Like many people, I was initially disappointed by the news that Joe Biden and his Secretary of State, Anthony Blinken, will not take any measures directly against the Saudi Crown Prince for his involvement in the killing of Jamal Khashoggi in October 2018.
If you managed to miss it, the Biden administration just released the executive summary of the findings of American intelligence that made the assessment that “Muhammad bin Salman approved an operation in Istanbul, Turkey to capture or kill Saudi journalist Jamal Khashoggi”. The report has been de-classified and can be found here. It is unambiguous.
At the time of the killing, Blinken’s predecessor, Mike Pompeo published an article in the Wall Street Journal which did not condone the killing but essentially gave the Prince, known as MBS, a free pass due to the strategic nature of the relationship between the United States and the Kingdom. Pompeo’s boss, Donald Trump, publically said he was not sure of MBS’ role in the killing even though he and his advisors had certainly seen the report that was just released.
At the time I wrote that the U.S. had reached a new low in its foreign policy and many people have criticized Biden and his team for not doing more. What they have done is to extend sanctions that Pompeo did put on the team that killed Khashoggi to dozens of other Saudi officials as well as create a new policy named after the Saudi dissident journalist to protect such people in the future.
Blinken made reference to these measures in a press conference last Friday and you can read it yourself here. You need to skip past his statements about Canada and Mexico and get to his answers to a question asked by NBC’s Andrea Mitchell.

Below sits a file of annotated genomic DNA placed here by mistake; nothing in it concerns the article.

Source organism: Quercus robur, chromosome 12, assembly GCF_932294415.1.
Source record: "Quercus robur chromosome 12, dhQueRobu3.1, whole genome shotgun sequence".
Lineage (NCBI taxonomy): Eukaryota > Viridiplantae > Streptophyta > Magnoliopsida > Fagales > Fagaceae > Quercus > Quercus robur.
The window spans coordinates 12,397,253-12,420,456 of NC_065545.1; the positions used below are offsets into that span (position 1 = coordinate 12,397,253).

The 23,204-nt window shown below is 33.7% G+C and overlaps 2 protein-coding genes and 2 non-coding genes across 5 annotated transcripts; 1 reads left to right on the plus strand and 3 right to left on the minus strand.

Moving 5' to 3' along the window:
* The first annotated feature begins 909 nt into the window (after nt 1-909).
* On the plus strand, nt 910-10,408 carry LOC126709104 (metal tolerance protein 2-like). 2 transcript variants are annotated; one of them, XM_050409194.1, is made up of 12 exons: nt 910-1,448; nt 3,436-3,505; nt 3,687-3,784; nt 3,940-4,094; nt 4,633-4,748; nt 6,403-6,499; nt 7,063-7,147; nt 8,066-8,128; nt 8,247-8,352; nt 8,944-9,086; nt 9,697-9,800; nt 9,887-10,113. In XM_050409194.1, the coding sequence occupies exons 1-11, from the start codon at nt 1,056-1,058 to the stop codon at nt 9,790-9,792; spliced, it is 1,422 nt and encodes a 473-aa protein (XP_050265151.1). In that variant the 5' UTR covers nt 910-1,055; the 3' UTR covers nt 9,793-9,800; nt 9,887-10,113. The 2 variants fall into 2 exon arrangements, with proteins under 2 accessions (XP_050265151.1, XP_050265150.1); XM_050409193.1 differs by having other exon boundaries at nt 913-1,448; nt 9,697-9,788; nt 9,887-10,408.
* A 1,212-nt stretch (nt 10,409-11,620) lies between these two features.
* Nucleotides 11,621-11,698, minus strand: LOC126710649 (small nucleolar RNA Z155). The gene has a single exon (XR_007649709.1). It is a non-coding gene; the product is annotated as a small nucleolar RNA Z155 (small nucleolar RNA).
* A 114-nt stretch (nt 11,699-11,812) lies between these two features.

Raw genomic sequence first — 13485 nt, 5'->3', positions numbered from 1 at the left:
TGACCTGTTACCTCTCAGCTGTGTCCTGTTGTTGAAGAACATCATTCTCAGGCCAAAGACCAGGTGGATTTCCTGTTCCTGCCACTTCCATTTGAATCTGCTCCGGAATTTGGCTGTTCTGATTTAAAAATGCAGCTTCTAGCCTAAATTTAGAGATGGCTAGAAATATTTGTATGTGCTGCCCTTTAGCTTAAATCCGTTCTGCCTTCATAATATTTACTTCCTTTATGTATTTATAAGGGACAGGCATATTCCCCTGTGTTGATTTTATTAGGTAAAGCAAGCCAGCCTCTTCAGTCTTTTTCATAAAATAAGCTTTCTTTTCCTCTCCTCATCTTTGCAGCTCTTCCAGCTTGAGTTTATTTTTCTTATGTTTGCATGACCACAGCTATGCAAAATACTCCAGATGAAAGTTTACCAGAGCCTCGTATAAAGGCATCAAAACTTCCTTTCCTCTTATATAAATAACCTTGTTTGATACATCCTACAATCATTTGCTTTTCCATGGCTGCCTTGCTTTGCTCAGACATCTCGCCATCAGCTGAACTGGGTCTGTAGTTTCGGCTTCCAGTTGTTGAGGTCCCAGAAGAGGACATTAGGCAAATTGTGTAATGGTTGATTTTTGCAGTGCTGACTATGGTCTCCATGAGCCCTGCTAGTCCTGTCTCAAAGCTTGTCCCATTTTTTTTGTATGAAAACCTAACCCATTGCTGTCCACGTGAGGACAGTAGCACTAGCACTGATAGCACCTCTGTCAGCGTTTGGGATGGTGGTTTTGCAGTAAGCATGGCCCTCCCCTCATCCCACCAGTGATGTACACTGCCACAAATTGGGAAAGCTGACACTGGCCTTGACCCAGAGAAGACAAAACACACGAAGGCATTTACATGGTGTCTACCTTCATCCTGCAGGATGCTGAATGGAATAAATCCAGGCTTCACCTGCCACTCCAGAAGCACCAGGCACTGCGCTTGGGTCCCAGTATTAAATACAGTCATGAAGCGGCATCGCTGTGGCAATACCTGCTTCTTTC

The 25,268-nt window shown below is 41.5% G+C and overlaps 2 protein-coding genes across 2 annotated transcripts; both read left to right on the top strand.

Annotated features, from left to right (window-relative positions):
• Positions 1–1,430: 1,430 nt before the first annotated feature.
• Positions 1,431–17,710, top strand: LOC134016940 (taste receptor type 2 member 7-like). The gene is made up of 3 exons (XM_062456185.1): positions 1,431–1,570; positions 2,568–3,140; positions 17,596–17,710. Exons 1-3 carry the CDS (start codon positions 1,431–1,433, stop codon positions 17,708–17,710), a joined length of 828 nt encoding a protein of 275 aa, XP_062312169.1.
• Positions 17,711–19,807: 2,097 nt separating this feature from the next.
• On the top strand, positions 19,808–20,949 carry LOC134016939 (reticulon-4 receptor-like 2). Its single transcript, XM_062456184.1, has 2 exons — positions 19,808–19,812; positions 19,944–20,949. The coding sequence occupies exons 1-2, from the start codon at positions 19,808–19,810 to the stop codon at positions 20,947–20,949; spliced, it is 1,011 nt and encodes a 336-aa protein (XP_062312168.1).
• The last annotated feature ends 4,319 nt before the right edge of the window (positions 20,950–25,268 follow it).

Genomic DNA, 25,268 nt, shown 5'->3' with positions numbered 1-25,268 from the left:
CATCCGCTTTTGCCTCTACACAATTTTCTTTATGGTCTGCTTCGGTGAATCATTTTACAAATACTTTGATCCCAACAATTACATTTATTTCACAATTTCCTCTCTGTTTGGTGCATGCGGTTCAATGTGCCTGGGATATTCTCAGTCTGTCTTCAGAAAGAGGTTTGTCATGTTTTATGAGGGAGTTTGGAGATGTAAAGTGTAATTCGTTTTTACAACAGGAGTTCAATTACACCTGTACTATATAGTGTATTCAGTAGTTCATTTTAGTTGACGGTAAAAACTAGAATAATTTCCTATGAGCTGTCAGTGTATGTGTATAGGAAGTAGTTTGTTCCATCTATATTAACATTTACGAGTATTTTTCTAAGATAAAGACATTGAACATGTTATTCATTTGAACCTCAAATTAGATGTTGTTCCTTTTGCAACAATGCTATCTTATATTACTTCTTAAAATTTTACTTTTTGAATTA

Amongst other things, Blinken makes clear that the United States will use its influence to end the war in Yemen and will only sell defensive weapons to Saudi Arabia. It will not cut off relations with the Kingdom as doing that will only strengthen Iran’s position in the region and could lead to war.
What I am struggling with is that while the tone of Blinken’s message is very different than that of Pompeo, the essence is the same at least on the surface.
As Crown Prince, MBS is next in line for the Saudi throne and has taken a number of steps to modernize the country. According to Ben Hubbard who wrote a profile of MBS for The New York Times last year “He is determined to give Saudis a shining, prosperous future, and exercises an unflinching willingness to crush his foes.”
Being so far removed from the situation, it is difficult to know what to think about the Crown Prince. His moves to open up Saudi society, achieve his vision of Saudi 2030, and build a new city on the Red Sea are all positive.
Nicholas Kristof, the journalist, was a friend of Kashoggi and point out in a column on this topic that only one of the last six Crown Princes have become King in Saudi Arabia. His view is that the Saudi’s would be better off with a different successor to the throne.
Perhaps the Biden administration is working quietly behind the scenes to have more of an impact on the Prince’s future behavior and to make sure the United States’ support of the Kingdom corresponds both to its interests as well as its values.